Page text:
Given all the vitriolic tete-e-tete that exists between PvP and WvW players, I have an idea that I think would enhance the game so much. I don't like it when I am killed. I like it even less when I am killed and the other player laughs, dances or even lies down beside me in mock display of perceived superiority. What about giving every PvP and WvW player a one time daily chance at "ghosting". This would be a "use it or lose it", one time per day chance for every player, to use if they are the "victim" of poor sportsmanship. In essence it would allow a dead player to "rise from the dead" with extra "supernatural" powers to retaliate if they felt they were the victim of such an act of poor sportsmanship. The key would be the psychological effect it would have on a player if they had an urge to rub it in another player after downing them. They might think twice in being a poor sport with the knowledge that the foe they just downed might just have a "ghost resurection" in his back pocket and keep him on his best behavior.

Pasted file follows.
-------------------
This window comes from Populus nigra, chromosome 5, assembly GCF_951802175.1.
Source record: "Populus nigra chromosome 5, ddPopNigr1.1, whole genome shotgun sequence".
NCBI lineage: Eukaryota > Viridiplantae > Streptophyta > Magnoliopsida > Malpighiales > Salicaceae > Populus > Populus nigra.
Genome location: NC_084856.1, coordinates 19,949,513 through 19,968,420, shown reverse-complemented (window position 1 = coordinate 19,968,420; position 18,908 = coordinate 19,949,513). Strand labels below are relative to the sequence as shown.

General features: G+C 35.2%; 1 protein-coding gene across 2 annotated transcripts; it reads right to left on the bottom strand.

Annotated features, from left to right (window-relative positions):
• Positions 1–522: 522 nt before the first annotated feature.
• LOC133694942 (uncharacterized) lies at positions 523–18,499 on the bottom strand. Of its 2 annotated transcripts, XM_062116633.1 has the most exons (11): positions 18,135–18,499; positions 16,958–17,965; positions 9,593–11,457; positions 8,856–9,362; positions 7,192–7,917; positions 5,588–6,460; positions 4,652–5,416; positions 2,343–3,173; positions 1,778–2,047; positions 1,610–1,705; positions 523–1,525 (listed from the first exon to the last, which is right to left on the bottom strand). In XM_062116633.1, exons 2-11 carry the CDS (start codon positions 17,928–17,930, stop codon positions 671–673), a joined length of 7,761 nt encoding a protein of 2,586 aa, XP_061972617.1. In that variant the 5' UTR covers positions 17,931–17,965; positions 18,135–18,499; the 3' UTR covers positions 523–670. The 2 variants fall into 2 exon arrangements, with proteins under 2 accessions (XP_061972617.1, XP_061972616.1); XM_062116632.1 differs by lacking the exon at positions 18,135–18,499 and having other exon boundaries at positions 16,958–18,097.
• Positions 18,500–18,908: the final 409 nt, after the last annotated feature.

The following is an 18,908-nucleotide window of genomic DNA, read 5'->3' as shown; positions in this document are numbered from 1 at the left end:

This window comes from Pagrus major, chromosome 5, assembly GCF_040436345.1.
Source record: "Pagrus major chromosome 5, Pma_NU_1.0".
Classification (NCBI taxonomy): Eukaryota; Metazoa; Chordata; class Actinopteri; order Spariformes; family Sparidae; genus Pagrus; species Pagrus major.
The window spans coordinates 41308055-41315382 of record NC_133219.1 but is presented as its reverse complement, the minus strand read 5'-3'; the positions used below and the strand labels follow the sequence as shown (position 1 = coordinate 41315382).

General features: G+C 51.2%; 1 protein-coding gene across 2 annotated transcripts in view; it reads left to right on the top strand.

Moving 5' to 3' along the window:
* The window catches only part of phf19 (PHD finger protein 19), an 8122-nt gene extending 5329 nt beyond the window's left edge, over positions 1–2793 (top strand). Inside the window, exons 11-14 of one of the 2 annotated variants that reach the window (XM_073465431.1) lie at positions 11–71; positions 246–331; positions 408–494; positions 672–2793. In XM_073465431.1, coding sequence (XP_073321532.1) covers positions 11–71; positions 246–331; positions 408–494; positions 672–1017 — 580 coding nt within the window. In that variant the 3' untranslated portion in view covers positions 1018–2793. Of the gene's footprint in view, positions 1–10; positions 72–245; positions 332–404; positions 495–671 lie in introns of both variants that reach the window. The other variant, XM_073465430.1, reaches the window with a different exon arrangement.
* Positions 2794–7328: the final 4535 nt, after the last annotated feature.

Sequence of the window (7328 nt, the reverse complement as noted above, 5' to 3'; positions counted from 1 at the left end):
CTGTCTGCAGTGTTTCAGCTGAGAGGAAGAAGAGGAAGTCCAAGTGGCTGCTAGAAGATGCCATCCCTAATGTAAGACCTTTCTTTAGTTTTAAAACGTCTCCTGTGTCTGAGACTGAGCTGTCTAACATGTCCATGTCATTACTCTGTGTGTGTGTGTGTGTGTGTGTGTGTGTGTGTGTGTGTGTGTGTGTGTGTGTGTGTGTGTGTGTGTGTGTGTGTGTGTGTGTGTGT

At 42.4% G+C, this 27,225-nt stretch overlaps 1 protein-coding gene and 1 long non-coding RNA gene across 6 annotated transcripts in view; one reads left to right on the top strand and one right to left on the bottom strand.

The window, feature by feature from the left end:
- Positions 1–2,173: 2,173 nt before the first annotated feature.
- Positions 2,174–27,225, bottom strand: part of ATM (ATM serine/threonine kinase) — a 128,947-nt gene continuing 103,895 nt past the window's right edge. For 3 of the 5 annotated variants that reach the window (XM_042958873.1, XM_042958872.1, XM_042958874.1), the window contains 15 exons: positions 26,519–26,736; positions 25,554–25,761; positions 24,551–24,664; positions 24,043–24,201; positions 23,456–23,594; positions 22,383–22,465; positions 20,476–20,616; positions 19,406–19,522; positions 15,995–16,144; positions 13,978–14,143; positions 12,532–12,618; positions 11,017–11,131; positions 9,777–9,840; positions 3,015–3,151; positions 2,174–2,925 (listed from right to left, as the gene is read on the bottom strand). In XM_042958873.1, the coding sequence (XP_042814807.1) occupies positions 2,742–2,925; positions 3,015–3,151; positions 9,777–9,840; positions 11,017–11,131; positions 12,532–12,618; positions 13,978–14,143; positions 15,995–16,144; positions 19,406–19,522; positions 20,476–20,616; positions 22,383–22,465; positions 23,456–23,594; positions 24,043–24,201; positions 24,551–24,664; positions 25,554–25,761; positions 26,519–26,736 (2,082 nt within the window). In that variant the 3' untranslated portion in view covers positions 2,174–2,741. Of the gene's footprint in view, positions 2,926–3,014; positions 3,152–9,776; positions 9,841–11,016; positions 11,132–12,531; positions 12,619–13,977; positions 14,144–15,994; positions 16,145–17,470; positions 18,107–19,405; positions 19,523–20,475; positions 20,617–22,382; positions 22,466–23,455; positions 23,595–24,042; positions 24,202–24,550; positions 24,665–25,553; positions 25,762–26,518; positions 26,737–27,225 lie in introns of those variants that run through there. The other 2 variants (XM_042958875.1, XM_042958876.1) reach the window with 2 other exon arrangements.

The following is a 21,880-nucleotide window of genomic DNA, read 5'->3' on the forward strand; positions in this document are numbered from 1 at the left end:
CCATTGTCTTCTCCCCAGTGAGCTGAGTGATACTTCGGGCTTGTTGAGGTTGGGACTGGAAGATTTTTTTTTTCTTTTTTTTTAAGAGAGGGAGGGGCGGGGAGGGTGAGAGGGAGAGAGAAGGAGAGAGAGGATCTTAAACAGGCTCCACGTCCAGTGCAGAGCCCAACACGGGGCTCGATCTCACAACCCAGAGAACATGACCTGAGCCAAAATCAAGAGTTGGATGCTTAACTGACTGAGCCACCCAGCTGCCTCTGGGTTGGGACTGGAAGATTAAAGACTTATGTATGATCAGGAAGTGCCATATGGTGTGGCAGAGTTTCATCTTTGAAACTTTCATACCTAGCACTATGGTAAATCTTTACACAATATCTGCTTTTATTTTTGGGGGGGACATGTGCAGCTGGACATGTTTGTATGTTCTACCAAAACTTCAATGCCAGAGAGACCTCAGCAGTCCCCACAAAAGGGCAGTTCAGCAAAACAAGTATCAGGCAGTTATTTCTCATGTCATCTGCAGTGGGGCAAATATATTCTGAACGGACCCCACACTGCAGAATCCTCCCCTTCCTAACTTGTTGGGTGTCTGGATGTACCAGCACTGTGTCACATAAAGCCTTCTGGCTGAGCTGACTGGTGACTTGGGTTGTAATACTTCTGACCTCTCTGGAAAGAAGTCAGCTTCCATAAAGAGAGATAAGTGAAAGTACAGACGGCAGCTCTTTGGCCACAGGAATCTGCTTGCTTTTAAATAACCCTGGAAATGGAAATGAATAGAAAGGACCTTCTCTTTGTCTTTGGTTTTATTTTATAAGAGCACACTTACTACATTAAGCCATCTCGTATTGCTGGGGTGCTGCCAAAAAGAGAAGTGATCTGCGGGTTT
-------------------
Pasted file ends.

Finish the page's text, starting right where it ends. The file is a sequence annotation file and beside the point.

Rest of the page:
The idea would be a once per day offering of this ability and a "use it or lose it" premise so that a player couldn't hoard them to bias the outcome of a critical match. I saw in Guild Wars 1 a facsimile of such an event when they introduced Dhuum. Dhuum would could in and "humiliate", and kill a player who was misbehaving or exhibiting untoward behavior. Outside of having something like this in game play I would alternatively like to see some form of communication ability between opposing forces in PvP and / or WvW. Just today I would have used it to actually congratulate a player on their demonstrated ability to survive not one but three attacks and ultimately escape. Of course such a way of communication would probably be more often used for insults but not being able to communicate at all is so frustrating.
I fully expect to have this idea shot down but I thought it deserved your attention. I consider myself a good sport but I am human and have natural episodes of aggression during player v player play.
M. Conrad K.